Appgate shares its views on changing face of ransomware

Cyber Magazine speaks to security access software provider Appgate's Security Researcher Felipe Duarte about all things ransomware.

Europol recently announced that Romanian authorities have arrested two individuals suspected of cyberattacks deploying the Sodinokibi/REvil ransomware. They are allegedly responsible for 5 000 infections, which in total pocketed half a million euros in ransom payments.

Since February 2021, law enforcement authorities have arrested three other affiliates of Sodinokibi/REvil and two suspects connected to GandCrab. These are some of the results of operation GoldDust, which involved 17 countries*, Europol, Eurojust and INTERPOL. All these arrests follow the joint international law enforcement efforts of identification, wiretapping and seizure of some of the infrastructure used by Sodinokibi/REvil ransomware family, which is seen as the successor of GandCrab.

Felipe Duarte, Security Researcher at Appgate says: "The actions by the international cyber security community and law enforcement against ransomware gangs over the last six months have forced gangs to be more careful with their operations. It's not uncommon nowadays for these groups to go dark after a major attack, changing servers and hiding their footprint. Some operations even go through a rebranding process after they get a lot of media attention, like the DarkSide ransomware that rebranded itself into BlackMatter.

"The US Treasury’s announcement about targeting corrupt crypto exchanges, and the recent news that Interpol and the DoJ have arrested REvil members, are good examples of actions targeting cybercrime operations. However, even with those major operations, it's highly unlikely that all REvil members will retire or be arrested. Members may simply go to another "project".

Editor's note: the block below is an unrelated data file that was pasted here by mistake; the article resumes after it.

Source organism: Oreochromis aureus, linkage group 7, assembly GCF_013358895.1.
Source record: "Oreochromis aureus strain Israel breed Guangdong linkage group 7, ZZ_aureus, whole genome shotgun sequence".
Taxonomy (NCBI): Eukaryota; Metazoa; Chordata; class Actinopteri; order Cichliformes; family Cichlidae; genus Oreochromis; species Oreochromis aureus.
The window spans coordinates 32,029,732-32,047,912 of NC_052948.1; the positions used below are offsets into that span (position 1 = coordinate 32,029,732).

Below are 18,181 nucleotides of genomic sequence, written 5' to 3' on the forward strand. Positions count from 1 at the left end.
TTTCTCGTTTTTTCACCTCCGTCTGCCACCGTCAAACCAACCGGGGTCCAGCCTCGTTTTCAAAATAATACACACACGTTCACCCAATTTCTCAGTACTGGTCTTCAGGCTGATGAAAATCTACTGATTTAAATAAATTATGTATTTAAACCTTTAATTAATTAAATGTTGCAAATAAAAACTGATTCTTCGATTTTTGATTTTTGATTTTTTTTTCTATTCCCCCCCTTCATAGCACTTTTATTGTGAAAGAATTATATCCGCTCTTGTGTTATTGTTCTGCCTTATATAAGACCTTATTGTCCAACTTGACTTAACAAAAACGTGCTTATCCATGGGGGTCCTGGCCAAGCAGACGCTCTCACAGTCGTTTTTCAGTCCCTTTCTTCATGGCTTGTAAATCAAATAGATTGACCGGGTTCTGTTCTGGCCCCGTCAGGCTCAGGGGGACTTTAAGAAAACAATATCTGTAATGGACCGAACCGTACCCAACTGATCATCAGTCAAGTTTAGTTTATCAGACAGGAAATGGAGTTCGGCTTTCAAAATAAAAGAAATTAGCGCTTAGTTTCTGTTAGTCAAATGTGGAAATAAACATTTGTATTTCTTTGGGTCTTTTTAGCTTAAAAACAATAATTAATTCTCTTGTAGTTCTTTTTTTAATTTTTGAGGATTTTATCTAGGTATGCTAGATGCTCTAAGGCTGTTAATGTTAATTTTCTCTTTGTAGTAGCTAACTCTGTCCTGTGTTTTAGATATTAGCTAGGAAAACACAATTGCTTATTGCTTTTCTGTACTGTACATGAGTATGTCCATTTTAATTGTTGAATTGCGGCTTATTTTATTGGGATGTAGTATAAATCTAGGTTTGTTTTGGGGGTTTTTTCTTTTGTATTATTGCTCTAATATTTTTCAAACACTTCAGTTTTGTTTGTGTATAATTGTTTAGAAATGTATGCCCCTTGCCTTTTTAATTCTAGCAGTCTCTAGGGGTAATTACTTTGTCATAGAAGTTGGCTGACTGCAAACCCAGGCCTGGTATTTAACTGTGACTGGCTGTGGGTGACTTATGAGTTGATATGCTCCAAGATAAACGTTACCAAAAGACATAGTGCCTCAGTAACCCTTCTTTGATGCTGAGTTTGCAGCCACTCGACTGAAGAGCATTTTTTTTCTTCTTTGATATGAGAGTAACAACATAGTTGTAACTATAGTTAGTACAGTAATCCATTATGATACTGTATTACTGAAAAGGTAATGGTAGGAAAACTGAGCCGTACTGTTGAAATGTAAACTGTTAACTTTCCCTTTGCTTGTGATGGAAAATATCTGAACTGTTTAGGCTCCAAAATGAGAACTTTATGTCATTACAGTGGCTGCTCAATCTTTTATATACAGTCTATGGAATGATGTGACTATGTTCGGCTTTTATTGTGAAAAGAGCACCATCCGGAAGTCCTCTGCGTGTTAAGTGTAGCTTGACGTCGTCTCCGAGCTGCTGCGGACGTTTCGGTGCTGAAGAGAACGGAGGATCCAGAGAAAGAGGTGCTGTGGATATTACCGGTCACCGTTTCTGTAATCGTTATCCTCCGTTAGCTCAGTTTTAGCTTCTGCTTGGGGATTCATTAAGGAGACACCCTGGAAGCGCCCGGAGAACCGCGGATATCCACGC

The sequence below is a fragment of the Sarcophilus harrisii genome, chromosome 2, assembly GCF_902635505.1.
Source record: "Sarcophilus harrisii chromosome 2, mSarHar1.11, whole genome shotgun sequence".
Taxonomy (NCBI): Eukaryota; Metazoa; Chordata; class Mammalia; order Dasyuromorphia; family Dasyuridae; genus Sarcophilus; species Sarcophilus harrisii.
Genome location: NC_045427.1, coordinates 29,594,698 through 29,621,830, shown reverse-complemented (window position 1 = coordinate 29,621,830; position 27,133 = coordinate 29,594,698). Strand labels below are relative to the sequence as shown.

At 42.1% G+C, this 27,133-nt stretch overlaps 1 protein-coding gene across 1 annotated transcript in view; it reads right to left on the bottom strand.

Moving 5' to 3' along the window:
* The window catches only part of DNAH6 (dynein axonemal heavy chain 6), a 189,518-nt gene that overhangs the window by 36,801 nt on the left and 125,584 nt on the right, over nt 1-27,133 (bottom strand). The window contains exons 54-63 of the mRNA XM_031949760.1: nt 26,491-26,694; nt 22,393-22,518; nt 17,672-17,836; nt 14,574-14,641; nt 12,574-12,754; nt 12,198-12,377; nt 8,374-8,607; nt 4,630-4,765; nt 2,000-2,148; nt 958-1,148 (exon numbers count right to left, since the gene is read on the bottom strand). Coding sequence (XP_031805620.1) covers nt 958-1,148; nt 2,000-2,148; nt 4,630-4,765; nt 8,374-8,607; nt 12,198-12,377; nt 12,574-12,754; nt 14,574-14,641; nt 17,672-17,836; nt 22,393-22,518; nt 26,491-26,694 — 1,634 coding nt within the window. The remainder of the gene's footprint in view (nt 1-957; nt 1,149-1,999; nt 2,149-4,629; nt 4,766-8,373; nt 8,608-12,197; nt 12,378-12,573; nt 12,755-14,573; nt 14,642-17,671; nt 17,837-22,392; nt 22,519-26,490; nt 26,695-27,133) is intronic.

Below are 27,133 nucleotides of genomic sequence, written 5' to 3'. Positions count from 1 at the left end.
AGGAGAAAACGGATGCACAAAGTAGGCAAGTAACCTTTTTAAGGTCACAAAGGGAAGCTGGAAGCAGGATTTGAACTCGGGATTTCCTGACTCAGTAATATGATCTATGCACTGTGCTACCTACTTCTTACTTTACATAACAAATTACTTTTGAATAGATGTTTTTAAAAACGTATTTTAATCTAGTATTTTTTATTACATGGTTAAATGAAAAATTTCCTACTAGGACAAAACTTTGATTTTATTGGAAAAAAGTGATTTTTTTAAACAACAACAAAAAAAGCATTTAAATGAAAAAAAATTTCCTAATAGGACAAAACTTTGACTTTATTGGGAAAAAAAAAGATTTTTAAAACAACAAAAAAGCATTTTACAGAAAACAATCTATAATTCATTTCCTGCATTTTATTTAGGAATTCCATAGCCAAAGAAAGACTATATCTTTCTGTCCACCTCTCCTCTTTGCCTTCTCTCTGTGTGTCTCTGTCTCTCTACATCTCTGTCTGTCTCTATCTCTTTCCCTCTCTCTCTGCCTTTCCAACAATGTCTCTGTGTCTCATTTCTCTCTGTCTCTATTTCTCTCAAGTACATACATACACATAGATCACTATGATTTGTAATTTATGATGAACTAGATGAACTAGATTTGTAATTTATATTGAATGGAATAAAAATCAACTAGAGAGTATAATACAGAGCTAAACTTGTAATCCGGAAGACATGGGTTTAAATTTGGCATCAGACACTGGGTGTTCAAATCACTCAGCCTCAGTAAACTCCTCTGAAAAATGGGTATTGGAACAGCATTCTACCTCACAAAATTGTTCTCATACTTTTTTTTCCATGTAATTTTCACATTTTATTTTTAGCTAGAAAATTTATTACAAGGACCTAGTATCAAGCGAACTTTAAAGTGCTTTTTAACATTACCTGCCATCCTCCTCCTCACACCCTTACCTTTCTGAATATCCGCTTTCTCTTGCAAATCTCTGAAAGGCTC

"This volatility undermines their perceived reliability. With ransomware groups continuing to rebrand and change their infrastructure, organisations face less pressure to pay ransomware groups when they are breached. You can’t pay a group that no longer exists, and you are less likely to pay the ransom if there is a possibility they will disappear with your money.

"Trust in law enforcement and government agencies to crack down on these attacks has also grown. For example, during the Kaseya cyber-attack in July, the FBI was able to seize the decryption keys and eventually share them with the victims of the attack. Organisations are, therefore, less likely to give into the demands of ransomware groups if they know that government agencies are cracking down on the recovery of their data.

"As a result, in the upcoming year, ransomware groups will likely have a lower profit margin if they continue to target high-profile organisations, where the government is likely to respond quickly to an attack. Some groups already announced changes in their targets list, BlackMatter ransomware, for instance, claims they do not attack hospitals, critical infrastructure facilities, oil and gas industries, defense industry, non-profit companies and government sector. Ransomware groups already target lots of smaller companies that often do not make into the news. It's possible they will focus on those organizations to avoid being disrupted by law enforcement operations.

"Organisations must still be vigilant as ransomware groups will learn how to operate more cautiously without being detected. Gangs find new targets every day. Ransomware attacks will not dramatically drop in the next year but they may become less profitable as the pressure by law enforcement and government agencies to crack down on the people causing these attacks continues to grow.


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